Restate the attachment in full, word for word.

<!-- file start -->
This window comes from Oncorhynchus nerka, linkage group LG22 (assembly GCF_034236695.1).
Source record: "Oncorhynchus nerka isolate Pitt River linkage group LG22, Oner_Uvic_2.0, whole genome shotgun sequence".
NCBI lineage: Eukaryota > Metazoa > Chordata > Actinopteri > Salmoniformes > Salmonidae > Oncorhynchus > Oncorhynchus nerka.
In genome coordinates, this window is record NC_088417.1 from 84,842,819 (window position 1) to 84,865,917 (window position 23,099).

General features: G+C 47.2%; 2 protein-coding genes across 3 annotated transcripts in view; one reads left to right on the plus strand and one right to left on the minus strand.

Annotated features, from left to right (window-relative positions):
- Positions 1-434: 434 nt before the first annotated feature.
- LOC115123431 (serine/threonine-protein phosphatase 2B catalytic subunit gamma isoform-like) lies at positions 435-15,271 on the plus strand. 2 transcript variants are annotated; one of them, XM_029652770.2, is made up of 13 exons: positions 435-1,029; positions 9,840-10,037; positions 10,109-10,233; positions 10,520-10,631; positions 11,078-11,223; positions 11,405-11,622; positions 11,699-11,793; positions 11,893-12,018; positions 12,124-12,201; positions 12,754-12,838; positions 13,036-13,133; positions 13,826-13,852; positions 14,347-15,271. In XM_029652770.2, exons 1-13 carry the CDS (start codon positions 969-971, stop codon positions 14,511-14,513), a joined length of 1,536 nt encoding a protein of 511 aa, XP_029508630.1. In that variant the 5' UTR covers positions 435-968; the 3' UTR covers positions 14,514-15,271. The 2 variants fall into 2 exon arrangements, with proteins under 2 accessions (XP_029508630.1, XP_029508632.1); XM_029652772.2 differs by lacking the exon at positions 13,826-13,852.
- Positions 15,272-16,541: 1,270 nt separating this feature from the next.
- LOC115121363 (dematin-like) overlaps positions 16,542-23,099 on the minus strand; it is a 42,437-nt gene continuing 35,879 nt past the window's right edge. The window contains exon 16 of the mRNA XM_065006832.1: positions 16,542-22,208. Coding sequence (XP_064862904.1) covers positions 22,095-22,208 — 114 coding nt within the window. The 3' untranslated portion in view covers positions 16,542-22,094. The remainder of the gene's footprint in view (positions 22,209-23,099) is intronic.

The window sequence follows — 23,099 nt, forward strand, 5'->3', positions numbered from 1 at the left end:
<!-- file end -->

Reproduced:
This window comes from Oncorhynchus nerka, linkage group LG22 (assembly GCF_034236695.1).
Source record: "Oncorhynchus nerka isolate Pitt River linkage group LG22, Oner_Uvic_2.0, whole genome shotgun sequence".
NCBI lineage: Eukaryota > Metazoa > Chordata > Actinopteri > Salmoniformes > Salmonidae > Oncorhynchus > Oncorhynchus nerka.
In genome coordinates, this window is record NC_088417.1 from 84,842,819 (window position 1) to 84,865,917 (window position 23,099).

General features: G+C 47.2%; 2 protein-coding genes across 3 annotated transcripts in view; one reads left to right on the plus strand and one right to left on the minus strand.

Annotated features, from left to right (window-relative positions):
- Positions 1-434: 434 nt before the first annotated feature.
- LOC115123431 (serine/threonine-protein phosphatase 2B catalytic subunit gamma isoform-like) lies at positions 435-15,271 on the plus strand. 2 transcript variants are annotated; one of them, XM_029652770.2, is made up of 13 exons: positions 435-1,029; positions 9,840-10,037; positions 10,109-10,233; positions 10,520-10,631; positions 11,078-11,223; positions 11,405-11,622; positions 11,699-11,793; positions 11,893-12,018; positions 12,124-12,201; positions 12,754-12,838; positions 13,036-13,133; positions 13,826-13,852; positions 14,347-15,271. In XM_029652770.2, exons 1-13 carry the CDS (start codon positions 969-971, stop codon positions 14,511-14,513), a joined length of 1,536 nt encoding a protein of 511 aa, XP_029508630.1. In that variant the 5' UTR covers positions 435-968; the 3' UTR covers positions 14,514-15,271. The 2 variants fall into 2 exon arrangements, with proteins under 2 accessions (XP_029508630.1, XP_029508632.1); XM_029652772.2 differs by lacking the exon at positions 13,826-13,852.
- Positions 15,272-16,541: 1,270 nt separating this feature from the next.
- LOC115121363 (dematin-like) overlaps positions 16,542-23,099 on the minus strand; it is a 42,437-nt gene continuing 35,879 nt past the window's right edge. The window contains exon 16 of the mRNA XM_065006832.1: positions 16,542-22,208. Coding sequence (XP_064862904.1) covers positions 22,095-22,208 — 114 coding nt within the window. The 3' untranslated portion in view covers positions 16,542-22,094. The remainder of the gene's footprint in view (positions 22,209-23,099) is intronic.

The window sequence follows — 23,099 nt, forward strand, 5'->3', positions numbered from 1 at the left end: